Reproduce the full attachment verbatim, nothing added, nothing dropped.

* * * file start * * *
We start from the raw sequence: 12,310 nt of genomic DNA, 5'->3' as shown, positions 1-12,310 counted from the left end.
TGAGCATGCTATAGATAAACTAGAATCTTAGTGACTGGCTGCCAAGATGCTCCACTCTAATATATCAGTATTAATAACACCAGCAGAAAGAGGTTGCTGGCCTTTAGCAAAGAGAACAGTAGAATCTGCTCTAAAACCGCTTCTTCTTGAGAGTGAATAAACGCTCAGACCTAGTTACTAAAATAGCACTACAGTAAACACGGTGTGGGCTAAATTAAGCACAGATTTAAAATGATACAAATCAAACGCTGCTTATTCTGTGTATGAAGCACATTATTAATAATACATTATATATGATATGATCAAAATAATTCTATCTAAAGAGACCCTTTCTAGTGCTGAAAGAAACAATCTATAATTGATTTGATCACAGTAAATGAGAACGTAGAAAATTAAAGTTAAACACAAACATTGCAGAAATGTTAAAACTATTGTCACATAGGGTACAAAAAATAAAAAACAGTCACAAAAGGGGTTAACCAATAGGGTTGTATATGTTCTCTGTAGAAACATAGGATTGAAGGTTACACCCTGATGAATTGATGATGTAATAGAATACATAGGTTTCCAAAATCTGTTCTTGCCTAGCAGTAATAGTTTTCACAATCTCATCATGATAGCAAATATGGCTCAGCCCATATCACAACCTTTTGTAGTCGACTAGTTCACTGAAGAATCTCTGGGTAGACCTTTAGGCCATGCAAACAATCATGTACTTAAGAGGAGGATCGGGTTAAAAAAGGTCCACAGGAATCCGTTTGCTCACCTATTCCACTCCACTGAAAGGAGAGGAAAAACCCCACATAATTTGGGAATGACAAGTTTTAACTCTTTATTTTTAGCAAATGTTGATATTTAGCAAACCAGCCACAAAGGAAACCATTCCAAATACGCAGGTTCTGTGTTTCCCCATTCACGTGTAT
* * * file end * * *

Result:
We start from the raw sequence: 12,310 nt of genomic DNA, 5'->3' as shown, positions 1-12,310 counted from the left end.
TGAGCATGCTATAGATAAACTAGAATCTTAGTGACTGGCTGCCAAGATGCTCCACTCTAATATATCAGTATTAATAACACCAGCAGAAAGAGGTTGCTGGCCTTTAGCAAAGAGAACAGTAGAATCTGCTCTAAAACCGCTTCTTCTTGAGAGTGAATAAACGCTCAGACCTAGTTACTAAAATAGCACTACAGTAAACACGGTGTGGGCTAAATTAAGCACAGATTTAAAATGATACAAATCAAACGCTGCTTATTCTGTGTATGAAGCACATTATTAATAATACATTATATATGATATGATCAAAATAATTCTATCTAAAGAGACCCTTTCTAGTGCTGAAAGAAACAATCTATAATTGATTTGATCACAGTAAATGAGAACGTAGAAAATTAAAGTTAAACACAAACATTGCAGAAATGTTAAAACTATTGTCACATAGGGTACAAAAAATAAAAAACAGTCACAAAAGGGGTTAACCAATAGGGTTGTATATGTTCTCTGTAGAAACATAGGATTGAAGGTTACACCCTGATGAATTGATGATGTAATAGAATACATAGGTTTCCAAAATCTGTTCTTGCCTAGCAGTAATAGTTTTCACAATCTCATCATGATAGCAAATATGGCTCAGCCCATATCACAACCTTTTGTAGTCGACTAGTTCACTGAAGAATCTCTGGGTAGACCTTTAGGCCATGCAAACAATCATGTACTTAAGAGGAGGATCGGGTTAAAAAAGGTCCACAGGAATCCGTTTGCTCACCTATTCCACTCCACTGAAAGGAGAGGAAAAACCCCACATAATTTGGGAATGACAAGTTTTAACTCTTTATTTTTAGCAAATGTTGATATTTAGCAAACCAGCCACAAAGGAAACCATTCCAAATACGCAGGTTCTGTGTTTCCCCATTCACGTGTAT